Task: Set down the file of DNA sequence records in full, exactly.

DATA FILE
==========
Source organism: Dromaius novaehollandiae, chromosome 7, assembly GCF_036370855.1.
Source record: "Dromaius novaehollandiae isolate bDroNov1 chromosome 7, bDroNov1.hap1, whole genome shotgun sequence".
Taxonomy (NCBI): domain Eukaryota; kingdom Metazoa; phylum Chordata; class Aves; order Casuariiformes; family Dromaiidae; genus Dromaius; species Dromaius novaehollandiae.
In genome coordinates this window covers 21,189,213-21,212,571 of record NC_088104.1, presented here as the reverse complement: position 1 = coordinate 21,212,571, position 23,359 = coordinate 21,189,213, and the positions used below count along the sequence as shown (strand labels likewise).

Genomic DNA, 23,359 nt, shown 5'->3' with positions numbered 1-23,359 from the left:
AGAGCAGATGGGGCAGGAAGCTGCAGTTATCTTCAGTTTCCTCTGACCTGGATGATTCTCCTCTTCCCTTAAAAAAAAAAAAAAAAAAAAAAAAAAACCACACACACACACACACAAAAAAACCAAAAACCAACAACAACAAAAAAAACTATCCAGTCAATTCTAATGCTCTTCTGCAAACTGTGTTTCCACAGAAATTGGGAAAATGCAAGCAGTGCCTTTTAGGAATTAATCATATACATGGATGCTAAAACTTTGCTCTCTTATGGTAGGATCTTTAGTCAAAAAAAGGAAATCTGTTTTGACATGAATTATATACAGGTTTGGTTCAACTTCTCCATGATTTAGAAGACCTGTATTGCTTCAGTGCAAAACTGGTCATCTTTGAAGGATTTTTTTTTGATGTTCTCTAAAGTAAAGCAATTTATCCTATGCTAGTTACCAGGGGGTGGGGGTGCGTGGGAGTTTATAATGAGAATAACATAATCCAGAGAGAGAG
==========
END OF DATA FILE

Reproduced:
Source organism: Dromaius novaehollandiae, chromosome 7, assembly GCF_036370855.1.
Source record: "Dromaius novaehollandiae isolate bDroNov1 chromosome 7, bDroNov1.hap1, whole genome shotgun sequence".
Taxonomy (NCBI): domain Eukaryota; kingdom Metazoa; phylum Chordata; class Aves; order Casuariiformes; family Dromaiidae; genus Dromaius; species Dromaius novaehollandiae.
In genome coordinates this window covers 21,189,213-21,212,571 of record NC_088104.1, presented here as the reverse complement: position 1 = coordinate 21,212,571, position 23,359 = coordinate 21,189,213, and the positions used below count along the sequence as shown (strand labels likewise).

Genomic DNA, 23,359 nt, shown 5'->3' with positions numbered 1-23,359 from the left:
AGAGCAGATGGGGCAGGAAGCTGCAGTTATCTTCAGTTTCCTCTGACCTGGATGATTCTCCTCTTCCCTTAAAAAAAAAAAAAAAAAAAAAAAAAAACCACACACACACACACACAAAAAAACCAAAAACCAACAACAACAAAAAAAACTATCCAGTCAATTCTAATGCTCTTCTGCAAACTGTGTTTCCACAGAAATTGGGAAAATGCAAGCAGTGCCTTTTAGGAATTAATCATATACATGGATGCTAAAACTTTGCTCTCTTATGGTAGGATCTTTAGTCAAAAAAAGGAAATCTGTTTTGACATGAATTATATACAGGTTTGGTTCAACTTCTCCATGATTTAGAAGACCTGTATTGCTTCAGTGCAAAACTGGTCATCTTTGAAGGATTTTTTTTTGATGTTCTCTAAAGTAAAGCAATTTATCCTATGCTAGTTACCAGGGGGTGGGGGTGCGTGGGAGTTTATAATGAGAATAACATAATCCAGAGAGAGAG